EU member states to set future budget, and priorities, for European Union
(see also our blog post from that time)
Since then, the European Commission launched its Communication on the next EU Multiannual Financial Framework (MFF).
The Communication outlines the Commission’s proposal on the structure and priorities for the EU budget from 2014 to 2020 and proposes an increase in external spending from €56 billion to €70 billion.
European NGOs, united through the CONCORD network, have welcomed the proposal with its renewed commitment to the MDGs and its clear focus on poverty eradication based on democracy, human rights and equality.
Why is this important?
The Multiannual Financial Framework (MFF) constitutes a major overhaul of the EU budget. For each 7-year programming period, the MFF establishes the maximum amount – and the composition of – EU expenditure.
EU expenditure is currently defined under five headings:
- Sustainable Growth – this part of the budget is subdivided into (a) Competitiveness for Growth and Employment and (b) Cohesion for Growth and Employment
– 44.4% of total expenditure
- Preservation and Management of Natural Resources (this includes the Common Agricultural Policy, Fisheries Policy and related areas)
– 42.7%of total expenditure
- Citizenship, freedom, security and justice – 1.2% of total expenditure
- The EU as a global player – 5.7% of total expenditure
- Administration – 5.8% of total expenditure
Timeline and decision making process
Following the European Commission’s Communication on the MFF, the Council and the European Parliament will start discussing the proposal and negotiating an agreement. The process should draw to a close by the end of 2012 for the MFF to be implemented from 1 January 2014. The MFF will be adopted unanimously by the Council after receiving consent by the European Parliament, the Parliament’s decision will be taken by plenary vote.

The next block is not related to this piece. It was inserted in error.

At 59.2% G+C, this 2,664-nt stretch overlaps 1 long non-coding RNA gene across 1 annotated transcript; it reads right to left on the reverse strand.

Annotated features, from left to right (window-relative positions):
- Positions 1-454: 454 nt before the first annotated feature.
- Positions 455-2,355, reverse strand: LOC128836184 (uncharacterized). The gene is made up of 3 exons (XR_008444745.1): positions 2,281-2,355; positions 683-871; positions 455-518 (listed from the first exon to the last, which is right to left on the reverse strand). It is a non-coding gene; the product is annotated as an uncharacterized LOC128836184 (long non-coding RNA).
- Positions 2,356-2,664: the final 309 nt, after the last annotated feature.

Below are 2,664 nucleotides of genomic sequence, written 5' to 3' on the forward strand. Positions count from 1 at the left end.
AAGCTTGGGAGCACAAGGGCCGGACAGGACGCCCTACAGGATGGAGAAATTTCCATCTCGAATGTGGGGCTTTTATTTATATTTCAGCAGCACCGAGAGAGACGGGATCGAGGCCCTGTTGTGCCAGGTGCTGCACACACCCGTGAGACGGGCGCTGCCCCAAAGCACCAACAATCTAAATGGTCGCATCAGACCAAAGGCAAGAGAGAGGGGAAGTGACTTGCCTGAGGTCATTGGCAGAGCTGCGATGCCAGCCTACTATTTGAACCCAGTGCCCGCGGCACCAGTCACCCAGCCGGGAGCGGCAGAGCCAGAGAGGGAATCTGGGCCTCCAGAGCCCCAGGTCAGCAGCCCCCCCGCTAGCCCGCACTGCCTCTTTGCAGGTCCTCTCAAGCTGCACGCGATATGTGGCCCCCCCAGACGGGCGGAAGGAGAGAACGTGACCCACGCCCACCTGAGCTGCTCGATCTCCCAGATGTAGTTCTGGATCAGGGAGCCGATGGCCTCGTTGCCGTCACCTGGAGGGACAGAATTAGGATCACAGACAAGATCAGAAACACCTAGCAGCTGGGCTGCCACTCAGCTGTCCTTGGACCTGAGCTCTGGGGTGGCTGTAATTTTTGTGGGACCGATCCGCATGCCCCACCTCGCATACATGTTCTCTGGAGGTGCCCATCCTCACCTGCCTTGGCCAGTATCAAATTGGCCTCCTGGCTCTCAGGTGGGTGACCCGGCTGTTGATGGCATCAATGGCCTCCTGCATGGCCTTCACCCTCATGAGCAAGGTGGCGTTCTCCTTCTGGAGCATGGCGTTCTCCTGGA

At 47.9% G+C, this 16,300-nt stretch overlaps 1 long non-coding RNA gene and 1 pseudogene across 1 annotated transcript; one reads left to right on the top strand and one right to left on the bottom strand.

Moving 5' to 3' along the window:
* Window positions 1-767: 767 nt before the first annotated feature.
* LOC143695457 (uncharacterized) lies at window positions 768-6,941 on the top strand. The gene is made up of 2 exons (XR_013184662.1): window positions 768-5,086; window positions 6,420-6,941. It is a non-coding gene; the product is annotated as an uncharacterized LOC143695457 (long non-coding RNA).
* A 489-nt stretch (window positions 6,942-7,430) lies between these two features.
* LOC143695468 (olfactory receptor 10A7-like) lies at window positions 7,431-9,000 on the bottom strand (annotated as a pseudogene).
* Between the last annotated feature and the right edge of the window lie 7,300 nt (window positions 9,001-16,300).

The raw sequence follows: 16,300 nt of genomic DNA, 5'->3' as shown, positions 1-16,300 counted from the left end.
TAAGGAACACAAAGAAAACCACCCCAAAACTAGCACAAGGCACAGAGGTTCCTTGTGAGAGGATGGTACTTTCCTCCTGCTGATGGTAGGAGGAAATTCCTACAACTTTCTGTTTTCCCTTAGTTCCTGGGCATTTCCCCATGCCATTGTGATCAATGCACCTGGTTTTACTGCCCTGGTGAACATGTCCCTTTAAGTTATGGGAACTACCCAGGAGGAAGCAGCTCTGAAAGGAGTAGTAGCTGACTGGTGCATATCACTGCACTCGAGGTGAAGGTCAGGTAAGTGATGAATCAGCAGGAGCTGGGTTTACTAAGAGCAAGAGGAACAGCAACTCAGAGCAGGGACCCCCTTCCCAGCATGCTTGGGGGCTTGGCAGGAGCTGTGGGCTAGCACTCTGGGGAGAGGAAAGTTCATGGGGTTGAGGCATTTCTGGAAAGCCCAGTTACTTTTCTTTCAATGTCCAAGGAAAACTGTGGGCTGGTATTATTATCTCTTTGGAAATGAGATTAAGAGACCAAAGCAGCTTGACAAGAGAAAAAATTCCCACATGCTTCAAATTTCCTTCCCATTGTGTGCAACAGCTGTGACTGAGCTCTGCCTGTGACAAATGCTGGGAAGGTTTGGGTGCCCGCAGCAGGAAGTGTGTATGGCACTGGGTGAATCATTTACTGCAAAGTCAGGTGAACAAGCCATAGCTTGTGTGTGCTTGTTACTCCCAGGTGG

The discussion on the next MFF will take place at three different levels:
- The first big question will be around the level of the member states’ contribution to the EU Budget.
- The second level of discussion will be around EU priorities and how to distribute resources among the different headings.
- The third level will be on the way the expenditure for external actions is managed and about the financial instruments that will be put in place.
For Development NGOs, the MFF negotiations are a crucial opportunity to influence the discussion around the amount of resources that will be available for development.
We would want to look at the percentage of the total budget allocated to Heading 4 (“The EU as a global player” – see p.36 of this document) and within that at the amount allocated to development, as well as quantity and quality of EC aid and the possibility of using freed up CAP funds for development.
In addition, NGOs want to ensure “policy coherence for Development” – that one category of EU spending (e.g. CAP or fisheries) does not undermine expenditure in development cooperation.
With thanks to our colleagues at BOND, for their assistance on this blog.